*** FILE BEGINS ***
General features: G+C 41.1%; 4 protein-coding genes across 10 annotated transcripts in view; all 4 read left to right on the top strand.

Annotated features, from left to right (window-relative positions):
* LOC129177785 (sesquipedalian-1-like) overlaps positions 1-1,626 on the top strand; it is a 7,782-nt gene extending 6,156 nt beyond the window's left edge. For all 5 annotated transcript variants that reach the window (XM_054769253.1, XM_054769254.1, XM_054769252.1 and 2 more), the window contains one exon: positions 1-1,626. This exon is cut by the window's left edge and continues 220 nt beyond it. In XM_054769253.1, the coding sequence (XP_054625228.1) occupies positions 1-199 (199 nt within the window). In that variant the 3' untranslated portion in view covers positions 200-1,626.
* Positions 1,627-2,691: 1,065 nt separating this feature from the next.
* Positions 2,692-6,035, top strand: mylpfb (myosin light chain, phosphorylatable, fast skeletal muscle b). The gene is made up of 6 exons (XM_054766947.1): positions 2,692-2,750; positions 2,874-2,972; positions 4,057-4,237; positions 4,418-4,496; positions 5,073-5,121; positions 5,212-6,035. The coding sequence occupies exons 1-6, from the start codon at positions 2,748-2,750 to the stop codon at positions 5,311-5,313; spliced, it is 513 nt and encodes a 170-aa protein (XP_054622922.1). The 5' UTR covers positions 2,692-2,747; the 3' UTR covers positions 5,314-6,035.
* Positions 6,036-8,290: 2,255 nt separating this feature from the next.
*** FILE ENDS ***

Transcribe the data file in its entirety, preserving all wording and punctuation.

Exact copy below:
General features: G+C 41.1%; 4 protein-coding genes across 10 annotated transcripts in view; all 4 read left to right on the top strand.

Annotated features, from left to right (window-relative positions):
* LOC129177785 (sesquipedalian-1-like) overlaps positions 1-1,626 on the top strand; it is a 7,782-nt gene extending 6,156 nt beyond the window's left edge. For all 5 annotated transcript variants that reach the window (XM_054769253.1, XM_054769254.1, XM_054769252.1 and 2 more), the window contains one exon: positions 1-1,626. This exon is cut by the window's left edge and continues 220 nt beyond it. In XM_054769253.1, the coding sequence (XP_054625228.1) occupies positions 1-199 (199 nt within the window). In that variant the 3' untranslated portion in view covers positions 200-1,626.
* Positions 1,627-2,691: 1,065 nt separating this feature from the next.
* Positions 2,692-6,035, top strand: mylpfb (myosin light chain, phosphorylatable, fast skeletal muscle b). The gene is made up of 6 exons (XM_054766947.1): positions 2,692-2,750; positions 2,874-2,972; positions 4,057-4,237; positions 4,418-4,496; positions 5,073-5,121; positions 5,212-6,035. The coding sequence occupies exons 1-6, from the start codon at positions 2,748-2,750 to the stop codon at positions 5,311-5,313; spliced, it is 513 nt and encodes a 170-aa protein (XP_054622922.1). The 5' UTR covers positions 2,692-2,747; the 3' UTR covers positions 5,314-6,035.
* Positions 6,036-8,290: 2,255 nt separating this feature from the next.